How City Gates Define Urban Space
The city gate of old: form follows function
In a time of urbanization, "arrival cities" and metropolitan regions with multiple urban centers, should a city provide an entry differentiating itself from its barrios, suburbs and exurbs?
If so, what form should this entry take, or should it have any form at all?
The signature, historic, feature of urban grandeur--the city gate--was once the point of access to and from walled cities. Biblical passages champion the gate as the entry to the public domain of street and square---a physical manifestation of municipal power and defense---often through the ornate decoration in plain view of passers-by.
Gatekeepers granted passage to those deemed safe from a military, health and economic perspective.
In older, world cities, remaining physical gates are ornamental artifacts, amid today's urban geographies. Newer cities did not need gates or walls, yet, ironically, public art sometimes remembers a history that never was, and cities like New York bestow the Key to the City as a symbolic gesture in honor of civic contribution.
The city gate from the history that never was
With gate-less cities came less restricted gateways. While the historic, defensive city gate may be lost with time (with the exception of "gated community" residential enclaves, security-based, but often seen as inequitable), monumental structures such as epic skyscrapers or reinvented natural features are still oriented around invitation and the prestige of arrival.
I've seen client projects cast as definitional, gateway statements for smaller cities in the hunt to build momentum for economic development. Similarly, shopping venues often claim gateway status, based on name or location.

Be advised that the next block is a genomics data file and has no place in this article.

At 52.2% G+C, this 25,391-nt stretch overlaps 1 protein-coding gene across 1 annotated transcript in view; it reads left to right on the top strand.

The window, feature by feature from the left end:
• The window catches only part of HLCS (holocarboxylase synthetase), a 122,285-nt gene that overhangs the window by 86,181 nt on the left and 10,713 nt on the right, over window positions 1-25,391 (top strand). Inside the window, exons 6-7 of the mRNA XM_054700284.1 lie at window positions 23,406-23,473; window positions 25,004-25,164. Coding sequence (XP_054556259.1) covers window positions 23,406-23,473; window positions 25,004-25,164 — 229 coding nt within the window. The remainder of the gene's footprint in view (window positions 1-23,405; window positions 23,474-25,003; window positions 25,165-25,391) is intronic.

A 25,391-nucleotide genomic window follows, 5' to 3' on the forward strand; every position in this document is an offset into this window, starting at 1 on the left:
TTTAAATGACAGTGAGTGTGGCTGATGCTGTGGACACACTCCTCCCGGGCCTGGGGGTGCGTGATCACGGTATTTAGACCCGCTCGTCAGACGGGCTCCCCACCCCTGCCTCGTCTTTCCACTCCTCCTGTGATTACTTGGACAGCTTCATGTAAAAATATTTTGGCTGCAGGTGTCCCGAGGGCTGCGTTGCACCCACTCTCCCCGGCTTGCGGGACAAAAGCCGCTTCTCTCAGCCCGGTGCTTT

But the new gateways are more diverse and broad-based than iconic development projects. They range from simple welcome signs to airports and seaports, which frame regional commerce, and implement immigration policy and security scans.
Gateways are also the art and sculptures commissioned for light rail stations and transportation hubs. They are web pages and twitter feeds which message events and services---with geographically driven, alternate menus based on the location of a smart phone or tablet device.
Today's gateway may even be a first, virtual visit by Google Street View mouse clicks from across the world.
Given the diverse evolution from gates to gateways, from cities to regions and the sometimes virtual nature of place itself, arrival and departure have new meanings. A physical gate may be no more than nostalgia.
Or, in the end, in this age of ubiquity, maybe nothing has changed. We may need such imposing structures to remind us of where we are.
All images composed by the author.
Charles R. (Chuck) Wolfe, M.R.P., J.D. provides a unique perspective about cities as both a long-time writer about urbanism worldwide and as an attorney in Seattle, where he focuses on land use and environmental law. In particular, his work involves the use of sustainable development techniques and innovative land use regulatory tools on behalf of both the private and public sectors. He ...